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August 2020 eNews

UNM Researchers Perform a Quantitative Analysis of Water Used and Wastewater Produced by the Oil and Gas Industry

UNM Researchers Perform a Quantitative Analysis of Water Used and Wastewater Produced by the Oil and Gas Industry

By Carolina Mijares, NM WRRI Program Manager

Each month NM WRRI is featuring an eNews article describing an individual focus of the ongoing New Mexico Universities Produced Water Synthesis Project (NMUPSWP).  The NMUPWSP seeks to support integrated research from different disciplines to show the impact of produced water on NM water budgets and it complements the New Mexico Produced Water Research Consortium led by NMSU and NMED. This month we are featuring research being carried out by Drs. Bruce Thomson and Janie Chermak at The University of New Mexico (UNM).

Dramatic changes in the relationship between oil, gas, and water havebeen the result of increasing development of unconventional shale resources. Some of the more notable changes include demand for large volumes of water required for hydraulic fracturing, increased volumes of produced water, new opportunities and technologies for treating and reusing produced water, and limitations of produced water disposal by injection into salt water disposal wells. It is, therefore, important to understand how future operations will affect water demand and produced water production by the oil and gas industry in New Mexico.

This study will produce a quantitative analysis of water used and wastewater produced by the oil and gas industry. The analysis will also determine trends in the relationship between oil, gas, and water that will identify water related challenges within the industry, and reveal strategies for improved water management to limit the industry’s impact on freshwater sources and limited produced water disposal facilities.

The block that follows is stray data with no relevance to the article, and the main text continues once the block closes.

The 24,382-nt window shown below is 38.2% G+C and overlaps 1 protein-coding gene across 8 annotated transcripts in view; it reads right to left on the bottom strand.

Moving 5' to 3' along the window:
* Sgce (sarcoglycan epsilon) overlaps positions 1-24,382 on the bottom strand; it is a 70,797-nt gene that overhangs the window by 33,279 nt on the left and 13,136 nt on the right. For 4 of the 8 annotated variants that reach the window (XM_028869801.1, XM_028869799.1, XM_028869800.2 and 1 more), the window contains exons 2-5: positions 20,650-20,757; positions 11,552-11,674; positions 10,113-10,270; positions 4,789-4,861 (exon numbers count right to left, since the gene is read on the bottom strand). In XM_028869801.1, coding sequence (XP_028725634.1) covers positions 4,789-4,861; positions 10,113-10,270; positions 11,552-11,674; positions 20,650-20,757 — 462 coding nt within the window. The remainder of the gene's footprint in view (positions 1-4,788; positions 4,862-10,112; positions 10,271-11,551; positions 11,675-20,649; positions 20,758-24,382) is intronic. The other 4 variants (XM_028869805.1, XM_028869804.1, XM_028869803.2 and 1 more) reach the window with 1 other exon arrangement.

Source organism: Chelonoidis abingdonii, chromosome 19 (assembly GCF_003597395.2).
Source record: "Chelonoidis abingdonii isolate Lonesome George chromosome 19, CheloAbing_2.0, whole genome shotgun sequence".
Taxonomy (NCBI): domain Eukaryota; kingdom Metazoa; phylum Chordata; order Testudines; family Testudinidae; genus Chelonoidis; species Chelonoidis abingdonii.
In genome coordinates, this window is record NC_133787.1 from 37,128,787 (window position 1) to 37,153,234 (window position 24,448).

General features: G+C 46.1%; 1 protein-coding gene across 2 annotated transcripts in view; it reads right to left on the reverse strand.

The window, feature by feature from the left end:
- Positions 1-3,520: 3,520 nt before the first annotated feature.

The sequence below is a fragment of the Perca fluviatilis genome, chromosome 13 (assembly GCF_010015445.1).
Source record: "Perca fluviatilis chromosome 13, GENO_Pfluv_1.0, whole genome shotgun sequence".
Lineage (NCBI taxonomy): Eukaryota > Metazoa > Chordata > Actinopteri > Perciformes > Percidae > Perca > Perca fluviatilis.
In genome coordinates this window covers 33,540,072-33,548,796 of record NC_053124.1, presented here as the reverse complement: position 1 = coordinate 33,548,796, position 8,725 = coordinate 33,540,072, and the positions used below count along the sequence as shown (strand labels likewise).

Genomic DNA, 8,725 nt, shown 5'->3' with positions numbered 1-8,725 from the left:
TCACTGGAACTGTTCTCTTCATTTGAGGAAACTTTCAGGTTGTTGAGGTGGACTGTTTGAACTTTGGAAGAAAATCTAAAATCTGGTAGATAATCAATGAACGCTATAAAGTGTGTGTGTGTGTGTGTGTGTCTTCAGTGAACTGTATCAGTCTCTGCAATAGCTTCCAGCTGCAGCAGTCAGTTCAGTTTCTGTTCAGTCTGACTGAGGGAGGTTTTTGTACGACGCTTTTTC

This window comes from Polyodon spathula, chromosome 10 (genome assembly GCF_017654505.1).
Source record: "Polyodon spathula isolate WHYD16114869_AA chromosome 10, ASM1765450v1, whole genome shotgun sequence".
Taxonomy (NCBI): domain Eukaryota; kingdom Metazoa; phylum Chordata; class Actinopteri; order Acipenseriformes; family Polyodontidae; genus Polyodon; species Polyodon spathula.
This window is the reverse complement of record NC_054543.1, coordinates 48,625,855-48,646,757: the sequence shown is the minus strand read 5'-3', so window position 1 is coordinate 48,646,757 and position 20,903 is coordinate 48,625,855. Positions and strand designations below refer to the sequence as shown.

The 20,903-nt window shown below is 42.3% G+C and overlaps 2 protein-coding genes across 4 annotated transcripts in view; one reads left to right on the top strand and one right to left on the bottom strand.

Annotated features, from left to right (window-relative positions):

A large amount of data on the relationship between oil, gas, and water has been collected by New Mexico state agencies; however, because these databases are very large and difficult to access, little analysis of this data has been conducted to date. The objective of this project is to use existing data to address three questions: What are the sources and volumes of freshwater used for oil and gas development? How much produced water is generated by the industry, how is it managed, what fraction can be reused, and how is it disposed of? What are the trends in water use, wastewater production, and technological developments that may influence future industry water management strategies?

The New Mexico Petroleum Recovery Research Center (PRRC) has submitted a companion proposal and the PRRC and UNM teams are collaborating on this effort. More details regarding the PRRC proposal’s goals and objectives will be provided in the following months. The research performed in this study will provide a better understanding of the technical, economic, social, and regulatory constraints to produced water treatment, reuse, and disposal. More so, it will identify gaps in water data that constrain industry and regulatory management programs.